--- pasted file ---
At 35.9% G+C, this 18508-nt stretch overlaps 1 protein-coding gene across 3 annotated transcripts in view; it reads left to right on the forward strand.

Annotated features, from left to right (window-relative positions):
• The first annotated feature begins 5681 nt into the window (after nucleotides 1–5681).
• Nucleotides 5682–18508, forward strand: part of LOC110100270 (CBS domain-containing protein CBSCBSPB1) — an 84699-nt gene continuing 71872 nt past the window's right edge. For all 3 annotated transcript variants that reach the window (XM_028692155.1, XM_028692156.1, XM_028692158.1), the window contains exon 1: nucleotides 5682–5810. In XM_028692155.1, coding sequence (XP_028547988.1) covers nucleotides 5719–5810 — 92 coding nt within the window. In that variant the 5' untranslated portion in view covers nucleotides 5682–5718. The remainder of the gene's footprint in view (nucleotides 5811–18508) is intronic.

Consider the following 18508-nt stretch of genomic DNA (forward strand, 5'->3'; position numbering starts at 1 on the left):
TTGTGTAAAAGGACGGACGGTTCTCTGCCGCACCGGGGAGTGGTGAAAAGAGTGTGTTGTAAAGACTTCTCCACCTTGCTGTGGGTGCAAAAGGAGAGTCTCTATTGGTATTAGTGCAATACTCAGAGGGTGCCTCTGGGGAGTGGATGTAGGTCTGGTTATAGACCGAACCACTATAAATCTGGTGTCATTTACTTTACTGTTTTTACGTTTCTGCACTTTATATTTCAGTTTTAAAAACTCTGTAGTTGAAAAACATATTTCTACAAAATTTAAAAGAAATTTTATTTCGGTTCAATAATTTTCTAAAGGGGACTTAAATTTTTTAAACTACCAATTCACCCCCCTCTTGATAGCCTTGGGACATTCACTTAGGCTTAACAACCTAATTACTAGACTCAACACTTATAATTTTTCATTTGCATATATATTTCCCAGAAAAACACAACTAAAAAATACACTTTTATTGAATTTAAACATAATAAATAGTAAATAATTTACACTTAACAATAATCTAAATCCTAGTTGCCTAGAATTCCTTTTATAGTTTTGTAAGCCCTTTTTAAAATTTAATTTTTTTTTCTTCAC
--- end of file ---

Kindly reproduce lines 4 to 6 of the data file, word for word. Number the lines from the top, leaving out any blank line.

• Nucleotides 5682–18508, forward strand: part of LOC110100270 (CBS domain-containing protein CBSCBSPB1) — an 84699-nt gene continuing 71872 nt past the window's right edge. For all 3 annotated transcript variants that reach the window (XM_028692155.1, XM_028692156.1, XM_028692158.1), the window contains exon 1: nucleotides 5682–5810. In XM_028692155.1, coding sequence (XP_028547988.1) covers nucleotides 5719–5810 — 92 coding nt within the window. In that variant the 5' untranslated portion in view covers nucleotides 5682–5718. The remainder of the gene's footprint in view (nucleotides 5811–18508) is intronic.

Consider the following 18508-nt stretch of genomic DNA (forward strand, 5'->3'; position numbering starts at 1 on the left):
TTGTGTAAAAGGACGGACGGTTCTCTGCCGCACCGGGGAGTGGTGAAAAGAGTGTGTTGTAAAGACTTCTCCACCTTGCTGTGGGTGCAAAAGGAGAGTCTCTATTGGTATTAGTGCAATACTCAGAGGGTGCCTCTGGGGAGTGGATGTAGGTCTGGTTATAGACCGAACCACTATAAATCTGGTGTCATTTACTTTACTGTTTTTACGTTTCTGCACTTTATATTTCAGTTTTAAAAACTCTGTAGTTGAAAAACATATTTCTACAAAATTTAAAAGAAATTTTATTTCGGTTCAATAATTTTCTAAAGGGGACTTAAATTTTTTAAACTACCAATTCACCCCCCTCTTGATAGCCTTGGGACATTCACTTAGGCTTAACAACCTAATTACTAGACTCAACACTTATAATTTTTCATTTGCATATATATTTCCCAGAAAAACACAACTAAAAAATACACTTTTATTGAATTTAAACATAATAAATAGTAAATAATTTACACTTAACAATAATCTAAATCCTAGTTGCCTAGAATTCCTTTTATAGTTTTGTAAGCCCTTTTTAAAATTTAATTTTTTTTTCTTCAC